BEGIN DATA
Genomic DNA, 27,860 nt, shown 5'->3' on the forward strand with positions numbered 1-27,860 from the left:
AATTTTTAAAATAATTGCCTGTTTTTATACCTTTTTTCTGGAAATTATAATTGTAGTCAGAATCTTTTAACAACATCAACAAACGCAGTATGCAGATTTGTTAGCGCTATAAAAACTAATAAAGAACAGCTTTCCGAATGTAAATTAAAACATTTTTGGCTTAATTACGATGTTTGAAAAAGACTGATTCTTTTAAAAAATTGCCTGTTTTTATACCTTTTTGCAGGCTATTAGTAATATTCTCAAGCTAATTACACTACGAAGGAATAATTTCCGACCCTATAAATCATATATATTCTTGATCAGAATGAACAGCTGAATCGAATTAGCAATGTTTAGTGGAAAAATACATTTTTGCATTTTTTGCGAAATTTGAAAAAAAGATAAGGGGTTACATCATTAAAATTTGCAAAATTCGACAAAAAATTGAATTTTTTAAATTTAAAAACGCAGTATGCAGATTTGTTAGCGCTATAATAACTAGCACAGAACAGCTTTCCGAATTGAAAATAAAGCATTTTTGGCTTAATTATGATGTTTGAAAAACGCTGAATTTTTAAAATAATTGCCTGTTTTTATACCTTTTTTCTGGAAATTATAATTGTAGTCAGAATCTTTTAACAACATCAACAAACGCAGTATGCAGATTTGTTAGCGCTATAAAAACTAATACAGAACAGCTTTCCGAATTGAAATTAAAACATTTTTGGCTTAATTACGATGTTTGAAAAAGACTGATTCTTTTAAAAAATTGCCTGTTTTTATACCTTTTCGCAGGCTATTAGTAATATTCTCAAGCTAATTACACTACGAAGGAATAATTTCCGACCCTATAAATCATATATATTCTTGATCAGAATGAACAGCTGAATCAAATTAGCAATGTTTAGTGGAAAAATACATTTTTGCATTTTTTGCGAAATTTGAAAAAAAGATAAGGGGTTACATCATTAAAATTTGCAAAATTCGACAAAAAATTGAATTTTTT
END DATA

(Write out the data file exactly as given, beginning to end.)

Genomic DNA, 27,860 nt, shown 5'->3' on the forward strand with positions numbered 1-27,860 from the left:
AATTTTTAAAATAATTGCCTGTTTTTATACCTTTTTTCTGGAAATTATAATTGTAGTCAGAATCTTTTAACAACATCAACAAACGCAGTATGCAGATTTGTTAGCGCTATAAAAACTAATAAAGAACAGCTTTCCGAATGTAAATTAAAACATTTTTGGCTTAATTACGATGTTTGAAAAAGACTGATTCTTTTAAAAAATTGCCTGTTTTTATACCTTTTTGCAGGCTATTAGTAATATTCTCAAGCTAATTACACTACGAAGGAATAATTTCCGACCCTATAAATCATATATATTCTTGATCAGAATGAACAGCTGAATCGAATTAGCAATGTTTAGTGGAAAAATACATTTTTGCATTTTTTGCGAAATTTGAAAAAAAGATAAGGGGTTACATCATTAAAATTTGCAAAATTCGACAAAAAATTGAATTTTTTAAATTTAAAAACGCAGTATGCAGATTTGTTAGCGCTATAATAACTAGCACAGAACAGCTTTCCGAATTGAAAATAAAGCATTTTTGGCTTAATTATGATGTTTGAAAAACGCTGAATTTTTAAAATAATTGCCTGTTTTTATACCTTTTTTCTGGAAATTATAATTGTAGTCAGAATCTTTTAACAACATCAACAAACGCAGTATGCAGATTTGTTAGCGCTATAAAAACTAATACAGAACAGCTTTCCGAATTGAAATTAAAACATTTTTGGCTTAATTACGATGTTTGAAAAAGACTGATTCTTTTAAAAAATTGCCTGTTTTTATACCTTTTCGCAGGCTATTAGTAATATTCTCAAGCTAATTACACTACGAAGGAATAATTTCCGACCCTATAAATCATATATATTCTTGATCAGAATGAACAGCTGAATCAAATTAGCAATGTTTAGTGGAAAAATACATTTTTGCATTTTTTGCGAAATTTGAAAAAAAGATAAGGGGTTACATCATTAAAATTTGCAAAATTCGACAAAAAATTGAATTTTTT